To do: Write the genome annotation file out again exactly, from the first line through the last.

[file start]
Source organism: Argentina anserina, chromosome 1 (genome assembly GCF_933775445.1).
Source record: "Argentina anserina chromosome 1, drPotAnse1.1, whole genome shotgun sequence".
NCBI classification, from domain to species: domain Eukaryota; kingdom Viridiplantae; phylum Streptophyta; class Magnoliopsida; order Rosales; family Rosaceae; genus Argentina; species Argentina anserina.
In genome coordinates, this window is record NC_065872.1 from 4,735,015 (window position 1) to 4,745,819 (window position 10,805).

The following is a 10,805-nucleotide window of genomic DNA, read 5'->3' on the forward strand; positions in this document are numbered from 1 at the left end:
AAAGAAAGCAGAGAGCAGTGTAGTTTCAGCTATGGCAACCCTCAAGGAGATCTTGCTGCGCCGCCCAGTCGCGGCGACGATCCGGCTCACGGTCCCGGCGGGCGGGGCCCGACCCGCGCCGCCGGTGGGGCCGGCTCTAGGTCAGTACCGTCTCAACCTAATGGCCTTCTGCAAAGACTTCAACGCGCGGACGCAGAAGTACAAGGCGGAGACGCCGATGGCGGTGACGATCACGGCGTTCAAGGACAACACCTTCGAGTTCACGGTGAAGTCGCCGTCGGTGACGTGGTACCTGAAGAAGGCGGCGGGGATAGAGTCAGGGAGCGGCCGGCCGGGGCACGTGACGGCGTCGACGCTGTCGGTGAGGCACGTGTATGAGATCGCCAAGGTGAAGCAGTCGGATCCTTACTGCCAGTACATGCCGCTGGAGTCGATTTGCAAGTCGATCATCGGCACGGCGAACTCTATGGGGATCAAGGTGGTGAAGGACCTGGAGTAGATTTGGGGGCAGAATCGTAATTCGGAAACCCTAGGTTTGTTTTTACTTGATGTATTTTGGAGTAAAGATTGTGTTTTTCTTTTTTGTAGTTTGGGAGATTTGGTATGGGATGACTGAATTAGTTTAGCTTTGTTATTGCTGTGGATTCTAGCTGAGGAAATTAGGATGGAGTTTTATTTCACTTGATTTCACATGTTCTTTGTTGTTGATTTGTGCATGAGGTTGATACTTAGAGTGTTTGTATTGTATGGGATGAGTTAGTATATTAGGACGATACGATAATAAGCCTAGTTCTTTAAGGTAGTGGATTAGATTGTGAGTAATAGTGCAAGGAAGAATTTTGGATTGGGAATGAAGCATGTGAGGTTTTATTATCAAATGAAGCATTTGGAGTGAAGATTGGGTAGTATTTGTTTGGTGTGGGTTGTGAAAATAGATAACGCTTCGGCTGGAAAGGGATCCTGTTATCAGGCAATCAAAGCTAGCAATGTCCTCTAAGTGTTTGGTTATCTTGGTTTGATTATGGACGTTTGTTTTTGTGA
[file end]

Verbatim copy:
Source organism: Argentina anserina, chromosome 1 (genome assembly GCF_933775445.1).
Source record: "Argentina anserina chromosome 1, drPotAnse1.1, whole genome shotgun sequence".
NCBI classification, from domain to species: domain Eukaryota; kingdom Viridiplantae; phylum Streptophyta; class Magnoliopsida; order Rosales; family Rosaceae; genus Argentina; species Argentina anserina.
In genome coordinates, this window is record NC_065872.1 from 4,735,015 (window position 1) to 4,745,819 (window position 10,805).

The following is a 10,805-nucleotide window of genomic DNA, read 5'->3' on the forward strand; positions in this document are numbered from 1 at the left end:
AAAGAAAGCAGAGAGCAGTGTAGTTTCAGCTATGGCAACCCTCAAGGAGATCTTGCTGCGCCGCCCAGTCGCGGCGACGATCCGGCTCACGGTCCCGGCGGGCGGGGCCCGACCCGCGCCGCCGGTGGGGCCGGCTCTAGGTCAGTACCGTCTCAACCTAATGGCCTTCTGCAAAGACTTCAACGCGCGGACGCAGAAGTACAAGGCGGAGACGCCGATGGCGGTGACGATCACGGCGTTCAAGGACAACACCTTCGAGTTCACGGTGAAGTCGCCGTCGGTGACGTGGTACCTGAAGAAGGCGGCGGGGATAGAGTCAGGGAGCGGCCGGCCGGGGCACGTGACGGCGTCGACGCTGTCGGTGAGGCACGTGTATGAGATCGCCAAGGTGAAGCAGTCGGATCCTTACTGCCAGTACATGCCGCTGGAGTCGATTTGCAAGTCGATCATCGGCACGGCGAACTCTATGGGGATCAAGGTGGTGAAGGACCTGGAGTAGATTTGGGGGCAGAATCGTAATTCGGAAACCCTAGGTTTGTTTTTACTTGATGTATTTTGGAGTAAAGATTGTGTTTTTCTTTTTTGTAGTTTGGGAGATTTGGTATGGGATGACTGAATTAGTTTAGCTTTGTTATTGCTGTGGATTCTAGCTGAGGAAATTAGGATGGAGTTTTATTTCACTTGATTTCACATGTTCTTTGTTGTTGATTTGTGCATGAGGTTGATACTTAGAGTGTTTGTATTGTATGGGATGAGTTAGTATATTAGGACGATACGATAATAAGCCTAGTTCTTTAAGGTAGTGGATTAGATTGTGAGTAATAGTGCAAGGAAGAATTTTGGATTGGGAATGAAGCATGTGAGGTTTTATTATCAAATGAAGCATTTGGAGTGAAGATTGGGTAGTATTTGTTTGGTGTGGGTTGTGAAAATAGATAACGCTTCGGCTGGAAAGGGATCCTGTTATCAGGCAATCAAAGCTAGCAATGTCCTCTAAGTGTTTGGTTATCTTGGTTTGATTATGGACGTTTGTTTTTGTGA